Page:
Marie is an incredible woman. Even though she came in limping and in pain, toting an oxygen machine, a seeming poster child for misery, her sweet mischievous nature and twinkle in her eye quickly caught my attention. She spreads joy with her deep belly laugh and plays her bass and harp all over the North Fork Valley. She has every reason to feel sorry for herself, instead, she chooses to live life to the fullest.
In a massage, I gently reached for her neck and she flinched reflexively. I tuned in, asking her about her pain level and she told me a story that literally had me dropping my jaw. Although the details seemed jumbled, the storyline was clear, rock solid, let’s say.
Marie recounts her story like the weather report for the day. She was sitting in her home in Telluride, seven months pregnant, enjoying an afternoon snooze in her Lazy-Boy and unbeknownst to her a huge rock came down the side of the mountain and put a hole in her house and crashed into her chair splitting her skull wide open.
“So, that’s why I’m a little sensitive in my neck”, she says.
I am reeling. I can’t help blurting out this question, “Did you feel like maybe God had it in for you? I mean, this rock came down the mountain and found your tiny little cranium!”
“Nope, Everything happens for a reason. The Lord sure has been good to me. No, I have nothing to complain about. I came out OK.”
Light dawns in my heart. I see that Marie doesn’t feel sorry for herself. What I am finding in myself is a rut worn down in my spirit where I feel sad or sorry for myself and in order to avoid my feelings, I reach for an addiction. Like eating until my belly is so full, just to feel a smidge of comfort. Only, it’s not comforting. It’s numbing and shutting down my creativity and any hope for vulnerable connection. It’s just me and my bowl of ice cream. We all have these addictions and ways that we escape when we feel sorry for ourselves.
According to Russell Brand, who has fought the good fight of overcoming addiction and now advocates on behalf of those working on their recovery, we have two choices: either an altered state of awakening or an altered state of addiction. When we choose awakening over addiction, we get in touch with the feelings underneath instead of numbing and escaping. We can bring awareness to how we feel in our bodies and the reasons for the feelings and we can start to heal.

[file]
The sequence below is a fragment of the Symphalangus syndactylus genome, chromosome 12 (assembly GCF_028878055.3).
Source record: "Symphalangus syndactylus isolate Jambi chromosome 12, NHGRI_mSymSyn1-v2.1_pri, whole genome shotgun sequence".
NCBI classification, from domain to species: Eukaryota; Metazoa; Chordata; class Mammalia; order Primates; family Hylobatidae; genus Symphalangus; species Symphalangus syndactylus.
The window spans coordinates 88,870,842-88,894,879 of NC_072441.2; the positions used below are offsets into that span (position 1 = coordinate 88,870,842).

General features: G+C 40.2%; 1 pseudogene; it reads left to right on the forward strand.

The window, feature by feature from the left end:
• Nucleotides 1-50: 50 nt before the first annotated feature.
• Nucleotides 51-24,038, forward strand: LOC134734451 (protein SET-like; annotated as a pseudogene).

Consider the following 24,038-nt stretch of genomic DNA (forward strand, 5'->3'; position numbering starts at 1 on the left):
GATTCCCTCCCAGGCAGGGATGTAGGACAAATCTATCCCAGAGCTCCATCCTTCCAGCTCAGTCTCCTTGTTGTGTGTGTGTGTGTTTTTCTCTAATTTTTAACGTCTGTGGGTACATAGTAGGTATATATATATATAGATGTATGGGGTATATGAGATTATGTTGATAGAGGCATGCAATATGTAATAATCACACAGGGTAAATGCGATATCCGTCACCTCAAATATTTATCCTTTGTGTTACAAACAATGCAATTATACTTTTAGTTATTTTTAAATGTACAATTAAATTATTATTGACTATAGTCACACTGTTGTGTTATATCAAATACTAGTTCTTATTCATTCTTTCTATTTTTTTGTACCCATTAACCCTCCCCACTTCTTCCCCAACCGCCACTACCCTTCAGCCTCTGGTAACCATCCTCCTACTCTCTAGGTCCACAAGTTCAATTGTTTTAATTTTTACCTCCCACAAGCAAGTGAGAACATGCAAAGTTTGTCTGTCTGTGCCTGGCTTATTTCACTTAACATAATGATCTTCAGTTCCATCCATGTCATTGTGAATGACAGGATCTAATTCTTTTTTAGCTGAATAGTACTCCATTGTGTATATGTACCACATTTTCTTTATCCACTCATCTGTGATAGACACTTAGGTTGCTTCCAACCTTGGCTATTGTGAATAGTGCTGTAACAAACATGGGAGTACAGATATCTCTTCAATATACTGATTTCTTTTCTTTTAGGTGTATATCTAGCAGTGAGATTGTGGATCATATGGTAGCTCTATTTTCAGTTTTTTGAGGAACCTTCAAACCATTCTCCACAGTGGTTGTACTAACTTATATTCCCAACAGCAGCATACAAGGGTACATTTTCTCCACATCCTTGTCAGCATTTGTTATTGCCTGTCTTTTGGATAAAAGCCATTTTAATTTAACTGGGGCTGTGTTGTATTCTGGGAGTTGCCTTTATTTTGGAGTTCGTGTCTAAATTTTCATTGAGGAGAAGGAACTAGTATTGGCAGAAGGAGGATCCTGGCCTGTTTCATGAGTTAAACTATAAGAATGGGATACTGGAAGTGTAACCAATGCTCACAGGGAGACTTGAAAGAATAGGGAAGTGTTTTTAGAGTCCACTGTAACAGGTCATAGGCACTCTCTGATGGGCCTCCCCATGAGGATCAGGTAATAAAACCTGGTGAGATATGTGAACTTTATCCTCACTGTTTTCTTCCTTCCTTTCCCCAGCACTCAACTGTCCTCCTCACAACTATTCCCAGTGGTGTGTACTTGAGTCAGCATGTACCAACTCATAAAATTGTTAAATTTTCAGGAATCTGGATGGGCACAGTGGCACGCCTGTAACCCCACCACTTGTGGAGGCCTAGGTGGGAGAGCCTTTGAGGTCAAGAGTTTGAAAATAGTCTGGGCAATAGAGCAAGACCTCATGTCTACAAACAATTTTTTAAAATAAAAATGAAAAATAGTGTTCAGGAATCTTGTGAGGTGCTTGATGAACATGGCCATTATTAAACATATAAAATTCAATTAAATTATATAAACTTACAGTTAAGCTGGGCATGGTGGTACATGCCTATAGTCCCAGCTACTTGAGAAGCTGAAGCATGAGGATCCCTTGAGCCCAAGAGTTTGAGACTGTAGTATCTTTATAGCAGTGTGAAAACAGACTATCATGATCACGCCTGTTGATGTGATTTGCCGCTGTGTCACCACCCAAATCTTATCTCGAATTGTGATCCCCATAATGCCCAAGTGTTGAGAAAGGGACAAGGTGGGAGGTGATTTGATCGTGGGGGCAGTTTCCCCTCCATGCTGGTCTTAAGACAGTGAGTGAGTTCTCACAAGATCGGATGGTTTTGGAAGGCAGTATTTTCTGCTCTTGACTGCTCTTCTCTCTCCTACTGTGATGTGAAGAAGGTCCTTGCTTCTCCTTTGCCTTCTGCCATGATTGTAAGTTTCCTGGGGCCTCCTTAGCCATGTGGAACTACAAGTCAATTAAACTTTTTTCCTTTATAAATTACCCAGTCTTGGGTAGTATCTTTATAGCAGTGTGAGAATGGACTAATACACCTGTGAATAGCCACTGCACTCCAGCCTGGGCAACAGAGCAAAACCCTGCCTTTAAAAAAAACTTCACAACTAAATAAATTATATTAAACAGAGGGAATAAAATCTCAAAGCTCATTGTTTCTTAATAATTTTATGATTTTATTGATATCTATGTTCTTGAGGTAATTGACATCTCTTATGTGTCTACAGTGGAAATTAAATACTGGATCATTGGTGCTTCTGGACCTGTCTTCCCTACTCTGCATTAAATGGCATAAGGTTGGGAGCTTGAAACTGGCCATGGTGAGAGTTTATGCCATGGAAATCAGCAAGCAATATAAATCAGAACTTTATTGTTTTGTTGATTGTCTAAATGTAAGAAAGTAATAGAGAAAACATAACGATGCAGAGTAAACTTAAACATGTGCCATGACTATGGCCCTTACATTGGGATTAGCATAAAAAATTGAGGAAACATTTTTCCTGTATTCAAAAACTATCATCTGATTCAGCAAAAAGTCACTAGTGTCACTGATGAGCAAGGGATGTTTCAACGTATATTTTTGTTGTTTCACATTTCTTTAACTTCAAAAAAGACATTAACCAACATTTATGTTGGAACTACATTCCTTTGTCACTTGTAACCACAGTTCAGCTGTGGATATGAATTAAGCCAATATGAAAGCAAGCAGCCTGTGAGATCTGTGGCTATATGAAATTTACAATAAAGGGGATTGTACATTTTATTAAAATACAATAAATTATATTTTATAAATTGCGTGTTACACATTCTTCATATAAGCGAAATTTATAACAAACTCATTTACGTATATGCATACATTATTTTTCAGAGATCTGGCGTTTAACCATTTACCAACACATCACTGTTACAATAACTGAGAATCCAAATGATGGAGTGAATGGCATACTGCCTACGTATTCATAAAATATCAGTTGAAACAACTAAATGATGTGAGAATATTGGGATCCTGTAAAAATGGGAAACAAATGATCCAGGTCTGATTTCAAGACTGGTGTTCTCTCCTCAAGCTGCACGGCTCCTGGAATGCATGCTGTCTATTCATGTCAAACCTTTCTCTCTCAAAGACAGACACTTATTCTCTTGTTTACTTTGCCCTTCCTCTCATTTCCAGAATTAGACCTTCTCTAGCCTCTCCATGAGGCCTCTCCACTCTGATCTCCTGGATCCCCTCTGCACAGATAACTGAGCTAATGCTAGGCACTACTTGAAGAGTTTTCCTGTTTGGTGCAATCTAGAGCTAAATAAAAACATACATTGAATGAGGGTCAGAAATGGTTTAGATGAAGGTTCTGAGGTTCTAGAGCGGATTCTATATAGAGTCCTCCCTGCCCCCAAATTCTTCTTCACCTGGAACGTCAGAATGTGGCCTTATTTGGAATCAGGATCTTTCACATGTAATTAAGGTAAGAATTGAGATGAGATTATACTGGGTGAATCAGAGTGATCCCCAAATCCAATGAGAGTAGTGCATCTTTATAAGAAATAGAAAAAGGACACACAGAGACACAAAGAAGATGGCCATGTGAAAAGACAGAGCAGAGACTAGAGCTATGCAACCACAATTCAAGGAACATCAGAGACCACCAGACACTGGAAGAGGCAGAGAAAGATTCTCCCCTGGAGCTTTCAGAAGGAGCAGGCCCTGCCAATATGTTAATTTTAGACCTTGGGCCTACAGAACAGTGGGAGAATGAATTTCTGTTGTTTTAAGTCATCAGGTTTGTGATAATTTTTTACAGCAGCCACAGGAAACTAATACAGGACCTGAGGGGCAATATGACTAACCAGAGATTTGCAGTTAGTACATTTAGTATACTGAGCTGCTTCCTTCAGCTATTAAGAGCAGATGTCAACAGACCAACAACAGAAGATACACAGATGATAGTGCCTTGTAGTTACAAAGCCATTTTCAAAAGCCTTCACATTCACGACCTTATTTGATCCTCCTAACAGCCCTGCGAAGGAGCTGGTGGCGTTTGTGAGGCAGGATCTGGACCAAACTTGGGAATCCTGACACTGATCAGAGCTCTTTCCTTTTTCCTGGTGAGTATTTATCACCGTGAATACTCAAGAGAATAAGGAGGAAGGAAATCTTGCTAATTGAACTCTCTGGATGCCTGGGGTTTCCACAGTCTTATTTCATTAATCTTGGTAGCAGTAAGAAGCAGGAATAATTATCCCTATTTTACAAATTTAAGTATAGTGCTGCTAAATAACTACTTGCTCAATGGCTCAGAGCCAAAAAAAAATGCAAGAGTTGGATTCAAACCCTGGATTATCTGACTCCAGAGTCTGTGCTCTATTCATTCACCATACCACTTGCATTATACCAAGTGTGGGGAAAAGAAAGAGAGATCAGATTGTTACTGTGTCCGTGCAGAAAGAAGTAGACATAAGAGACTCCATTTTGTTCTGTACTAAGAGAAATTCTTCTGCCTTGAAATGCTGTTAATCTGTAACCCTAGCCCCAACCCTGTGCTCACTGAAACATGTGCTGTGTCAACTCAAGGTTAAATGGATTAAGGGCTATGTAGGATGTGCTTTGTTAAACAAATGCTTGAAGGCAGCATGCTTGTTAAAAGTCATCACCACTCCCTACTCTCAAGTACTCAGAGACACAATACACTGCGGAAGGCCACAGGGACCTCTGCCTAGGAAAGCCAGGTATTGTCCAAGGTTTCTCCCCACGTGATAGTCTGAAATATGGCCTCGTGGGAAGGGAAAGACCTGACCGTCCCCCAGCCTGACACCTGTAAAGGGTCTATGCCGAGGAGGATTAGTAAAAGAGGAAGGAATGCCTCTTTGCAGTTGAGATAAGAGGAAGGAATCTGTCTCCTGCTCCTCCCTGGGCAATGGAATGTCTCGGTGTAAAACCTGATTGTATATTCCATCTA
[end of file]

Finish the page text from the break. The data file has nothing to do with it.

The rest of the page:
I talked to a woman at a business mixer last night who shared that she has started drinking more wine since COVID. She wants to break this habit and feel better in her body, regain strength and balance again She said she couldn’t do it on her own. Another woman who has recently started her membership at Wellspring shared that she was creating positive routines with all of her work with the biohacks we offer. After talking about all the positive changes, she is fueled to keep creating more changes. That’s how it has been for me as well. Facing an addiction, understanding its root cause, and then choosing something that is about self-control, awareness, and service changes everything.
Engaging in my community and moving my body are just a few of the ways that I take action against addiction. I am learning to be still and know, truth and love. I just started intermittent fasting at the recommendation of one of our members at Wellspring and it’s making a huge difference!
The first action to take in overcoming addiction is to notice when you are feeling sorry for yourself. In fact, the time-honored Serenity Prayer is all about resetting the direction of your thoughts, and, like Marie, choosing to stay in a place of hopeful trust. Living one day at a time. One moment at a time. Accepting hardships as the pathway to peace.
May you be blessed with serenity for the struggle, my friends.